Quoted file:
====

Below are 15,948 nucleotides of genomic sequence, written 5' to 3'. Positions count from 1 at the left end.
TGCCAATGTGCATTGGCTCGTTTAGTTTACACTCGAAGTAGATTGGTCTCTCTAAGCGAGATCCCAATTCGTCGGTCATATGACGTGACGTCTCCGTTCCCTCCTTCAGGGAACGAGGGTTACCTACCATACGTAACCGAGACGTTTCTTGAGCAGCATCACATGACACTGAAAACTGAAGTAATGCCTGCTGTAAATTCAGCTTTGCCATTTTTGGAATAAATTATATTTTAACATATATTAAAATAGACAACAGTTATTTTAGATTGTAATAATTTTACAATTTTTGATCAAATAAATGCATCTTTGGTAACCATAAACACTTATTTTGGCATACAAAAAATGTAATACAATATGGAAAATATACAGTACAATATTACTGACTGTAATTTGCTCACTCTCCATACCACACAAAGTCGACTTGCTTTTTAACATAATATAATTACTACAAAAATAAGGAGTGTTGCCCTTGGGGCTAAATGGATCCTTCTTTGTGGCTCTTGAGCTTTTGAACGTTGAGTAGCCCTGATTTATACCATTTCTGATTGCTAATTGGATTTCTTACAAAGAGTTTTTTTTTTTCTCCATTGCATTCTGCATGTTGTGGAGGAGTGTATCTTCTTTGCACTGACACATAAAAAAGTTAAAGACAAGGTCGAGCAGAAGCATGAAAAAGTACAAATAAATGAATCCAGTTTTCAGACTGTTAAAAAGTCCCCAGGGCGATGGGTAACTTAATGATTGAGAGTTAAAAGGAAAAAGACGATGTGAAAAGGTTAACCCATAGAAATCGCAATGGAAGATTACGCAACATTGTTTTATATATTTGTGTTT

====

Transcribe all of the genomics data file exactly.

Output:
Below are 15,948 nucleotides of genomic sequence, written 5' to 3'. Positions count from 1 at the left end.
TGCCAATGTGCATTGGCTCGTTTAGTTTACACTCGAAGTAGATTGGTCTCTCTAAGCGAGATCCCAATTCGTCGGTCATATGACGTGACGTCTCCGTTCCCTCCTTCAGGGAACGAGGGTTACCTACCATACGTAACCGAGACGTTTCTTGAGCAGCATCACATGACACTGAAAACTGAAGTAATGCCTGCTGTAAATTCAGCTTTGCCATTTTTGGAATAAATTATATTTTAACATATATTAAAATAGACAACAGTTATTTTAGATTGTAATAATTTTACAATTTTTGATCAAATAAATGCATCTTTGGTAACCATAAACACTTATTTTGGCATACAAAAAATGTAATACAATATGGAAAATATACAGTACAATATTACTGACTGTAATTTGCTCACTCTCCATACCACACAAAGTCGACTTGCTTTTTAACATAATATAATTACTACAAAAATAAGGAGTGTTGCCCTTGGGGCTAAATGGATCCTTCTTTGTGGCTCTTGAGCTTTTGAACGTTGAGTAGCCCTGATTTATACCATTTCTGATTGCTAATTGGATTTCTTACAAAGAGTTTTTTTTTTTCTCCATTGCATTCTGCATGTTGTGGAGGAGTGTATCTTCTTTGCACTGACACATAAAAAAGTTAAAGACAAGGTCGAGCAGAAGCATGAAAAAGTACAAATAAATGAATCCAGTTTTCAGACTGTTAAAAAGTCCCCAGGGCGATGGGTAACTTAATGATTGAGAGTTAAAAGGAAAAAGACGATGTGAAAAGGTTAACCCATAGAAATCGCAATGGAAGATTACGCAACATTGTTTTATATATTTGTGTTT